The theory of causation about which I have thought for many years is this:  The Church's reactionary and phobic view of homosexuality created the problem and is thereby culpable.  It is my belief that homosexuality is genetic, hardwired in to a person's make-up. I cannot imagine how painful and conflicted it would be for a young man in the throes of puberty, finding himself naturally attracted to other young men and living in an oppressive environment indoctrinating him that what he is experiencing is not only sinful but the work of Satan or demonic possession.  The fear and self-hatred that would ensue for these young men in devout households must have been unbearable.  Being emotionally adolescent and unable to discuss their feelings with anyone,  what could he do?  He could shut down and forcibly repress his sexuality and attempt to purge himself of his self-perceived sinfulness and seek refuge in the protection of the priesthood or monastic life. For some this repression might last a lifetime, but for others their sexuality may percolate back up into their consciousness.  It is my contention, that when repressed feelings emerge, they do so at the same emotional state at which they were repressed.  Therefore, these now older adult men, who are responsible to spend time with young men as youth leaders and altar boys find themselves attracted to them.  Why?  Because sexually and emotionally they are dealing with the issue as pubescent boys.  Some of these men then act on their newly surfaced sexuality. They act because the sexual drive is one of the strongest human drives and they feel compelled to the point that they cannot deny it, regardless of the knowledge that what they are doing is wrong. This is not what they should do of course because in so doing, they rob young men who trust them of their innocence which is absolutely unconscionable.  Instead, they should seek counseling outside the Church and an eventual exit from the priesthood so that they can live fully realized lives and seek adult partners with whom to share their liberated selves. 

It is my ardent, though admittedly unlikely hope that the Church would wake up and begin to accept the fact that the very God in which it says it believes created homosexuals in his/her image just like s/he created heterosexuals in his/her image.  If that happens, then true healing for the harmed young men, the priests and society at large could truly begin. It seems that believers don't really understand the part of the book of Genesis where the creation occurs and God pronounces it all GOOD.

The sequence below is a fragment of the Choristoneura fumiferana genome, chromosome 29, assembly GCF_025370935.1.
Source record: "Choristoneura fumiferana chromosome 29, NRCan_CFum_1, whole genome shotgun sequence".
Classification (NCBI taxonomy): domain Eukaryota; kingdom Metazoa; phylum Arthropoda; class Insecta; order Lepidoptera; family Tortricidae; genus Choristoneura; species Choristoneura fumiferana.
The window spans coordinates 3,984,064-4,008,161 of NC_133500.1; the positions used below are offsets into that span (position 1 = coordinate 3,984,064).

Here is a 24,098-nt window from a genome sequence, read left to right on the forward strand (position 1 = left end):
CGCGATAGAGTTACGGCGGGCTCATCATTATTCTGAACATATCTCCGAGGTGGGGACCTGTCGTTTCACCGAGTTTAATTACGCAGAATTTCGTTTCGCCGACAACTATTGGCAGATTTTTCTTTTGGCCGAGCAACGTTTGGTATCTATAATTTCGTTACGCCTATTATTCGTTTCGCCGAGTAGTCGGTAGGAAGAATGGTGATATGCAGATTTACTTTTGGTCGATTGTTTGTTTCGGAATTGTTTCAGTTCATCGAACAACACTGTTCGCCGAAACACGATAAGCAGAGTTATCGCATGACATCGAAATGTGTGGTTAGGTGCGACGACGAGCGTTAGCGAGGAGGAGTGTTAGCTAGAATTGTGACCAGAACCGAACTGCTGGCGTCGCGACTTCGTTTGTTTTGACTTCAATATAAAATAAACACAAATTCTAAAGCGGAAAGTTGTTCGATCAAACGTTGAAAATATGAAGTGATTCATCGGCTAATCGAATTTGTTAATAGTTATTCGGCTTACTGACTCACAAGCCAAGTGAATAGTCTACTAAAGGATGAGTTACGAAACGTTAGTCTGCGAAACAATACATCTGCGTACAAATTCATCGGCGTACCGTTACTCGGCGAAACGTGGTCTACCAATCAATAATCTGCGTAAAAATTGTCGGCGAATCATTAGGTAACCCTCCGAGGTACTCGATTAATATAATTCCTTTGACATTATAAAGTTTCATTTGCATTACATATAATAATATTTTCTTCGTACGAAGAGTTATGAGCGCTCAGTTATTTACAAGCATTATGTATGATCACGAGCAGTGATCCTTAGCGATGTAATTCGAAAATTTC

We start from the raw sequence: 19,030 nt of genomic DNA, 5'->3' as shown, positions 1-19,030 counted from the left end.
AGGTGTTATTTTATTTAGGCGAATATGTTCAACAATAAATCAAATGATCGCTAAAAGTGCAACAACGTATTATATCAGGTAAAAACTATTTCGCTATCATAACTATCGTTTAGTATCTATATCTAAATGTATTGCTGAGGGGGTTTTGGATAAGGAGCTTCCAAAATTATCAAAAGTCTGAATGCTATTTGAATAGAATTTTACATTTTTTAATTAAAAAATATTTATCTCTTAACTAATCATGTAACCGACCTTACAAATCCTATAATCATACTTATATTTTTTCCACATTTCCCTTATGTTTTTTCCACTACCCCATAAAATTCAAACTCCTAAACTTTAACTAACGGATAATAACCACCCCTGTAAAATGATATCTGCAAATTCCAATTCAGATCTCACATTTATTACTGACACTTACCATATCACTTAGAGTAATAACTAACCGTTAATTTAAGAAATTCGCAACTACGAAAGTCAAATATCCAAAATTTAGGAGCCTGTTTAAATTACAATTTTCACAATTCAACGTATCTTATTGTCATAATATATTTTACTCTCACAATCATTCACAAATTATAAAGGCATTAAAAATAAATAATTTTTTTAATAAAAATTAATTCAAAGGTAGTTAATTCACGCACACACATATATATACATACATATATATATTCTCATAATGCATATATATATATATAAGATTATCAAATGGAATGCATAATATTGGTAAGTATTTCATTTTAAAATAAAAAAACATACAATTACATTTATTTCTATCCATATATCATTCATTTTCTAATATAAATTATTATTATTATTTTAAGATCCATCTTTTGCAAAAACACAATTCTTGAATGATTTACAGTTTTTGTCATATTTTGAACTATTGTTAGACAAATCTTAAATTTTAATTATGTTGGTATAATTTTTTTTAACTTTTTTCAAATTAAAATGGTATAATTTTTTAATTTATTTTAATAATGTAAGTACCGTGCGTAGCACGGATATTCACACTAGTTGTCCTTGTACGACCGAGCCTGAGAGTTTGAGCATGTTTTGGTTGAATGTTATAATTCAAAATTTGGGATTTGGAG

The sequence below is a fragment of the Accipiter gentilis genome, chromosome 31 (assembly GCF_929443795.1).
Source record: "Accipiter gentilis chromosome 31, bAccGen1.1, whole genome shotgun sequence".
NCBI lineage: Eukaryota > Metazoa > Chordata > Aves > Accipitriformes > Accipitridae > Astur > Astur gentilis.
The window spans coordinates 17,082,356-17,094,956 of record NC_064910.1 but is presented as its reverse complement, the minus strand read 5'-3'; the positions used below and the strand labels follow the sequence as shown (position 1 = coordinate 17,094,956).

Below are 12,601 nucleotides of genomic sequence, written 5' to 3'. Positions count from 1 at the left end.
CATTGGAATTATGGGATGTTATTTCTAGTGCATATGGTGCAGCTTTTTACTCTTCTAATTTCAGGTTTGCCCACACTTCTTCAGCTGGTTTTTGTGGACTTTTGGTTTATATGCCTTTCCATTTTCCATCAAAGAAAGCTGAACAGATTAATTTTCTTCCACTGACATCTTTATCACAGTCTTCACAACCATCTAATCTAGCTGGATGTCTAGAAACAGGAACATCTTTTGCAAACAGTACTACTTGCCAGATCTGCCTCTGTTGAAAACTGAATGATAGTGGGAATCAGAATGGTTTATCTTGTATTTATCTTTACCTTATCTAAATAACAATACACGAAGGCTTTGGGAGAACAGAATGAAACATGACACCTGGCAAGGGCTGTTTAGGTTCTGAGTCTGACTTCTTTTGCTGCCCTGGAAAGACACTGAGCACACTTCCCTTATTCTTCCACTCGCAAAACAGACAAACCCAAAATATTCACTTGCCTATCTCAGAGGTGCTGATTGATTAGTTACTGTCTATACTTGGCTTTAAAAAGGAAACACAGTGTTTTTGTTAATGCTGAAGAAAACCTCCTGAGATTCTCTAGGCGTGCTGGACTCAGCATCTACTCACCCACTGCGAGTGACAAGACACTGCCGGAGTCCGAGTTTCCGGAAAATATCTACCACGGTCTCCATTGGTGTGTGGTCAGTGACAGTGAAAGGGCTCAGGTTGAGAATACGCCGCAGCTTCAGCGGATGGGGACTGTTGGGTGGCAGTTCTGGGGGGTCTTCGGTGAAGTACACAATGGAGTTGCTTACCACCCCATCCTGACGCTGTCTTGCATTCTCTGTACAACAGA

Saturday, May 1, 2010

It's a Mixed Bag

On April 27, 2010 Arizona governor Jan Brewer signed into state law a new immigration bill ( which has caused fevered debate, accusations of racism, and worse.  Well, I decided to learn the facts on my own rather than get them from the fact-contorting media and so I read the bill.  What I found was this:
  • The Arizona law simply mimics current federal regulations that were not being enforced
    • Currently, Federal law mandates that all aliens must register with INS and are required to carry their green card AT ALL TIMES and should be prepared to produce it on request at any time.
  • That police are not required to stop anyone, but may do so if they suspect that an illegal alien is present
  • That employers may not knowingly hire persons who are present in Arizona illegally and
    • Must verify that all employees are eligible to work in the United States of America
    • Must keep proof of eligibility on file for the length of a person's employment or three years whichever is longer
    • Employers will not receive state monies designed to help small business if they are in violation
    • Employers must, if found in violation, terminate all aliens under their employment within three days of verification that a violation exists
      • And may have their business and other licenses suspended for up to 10 days for a first offense or permanently for a second offense
  • That law enforcement officers may not entrap employers or coerce or encourage them to hire persons not legally eligible for employment
  • That NO citizen is required by law to turn in anyone they know to be an alien but that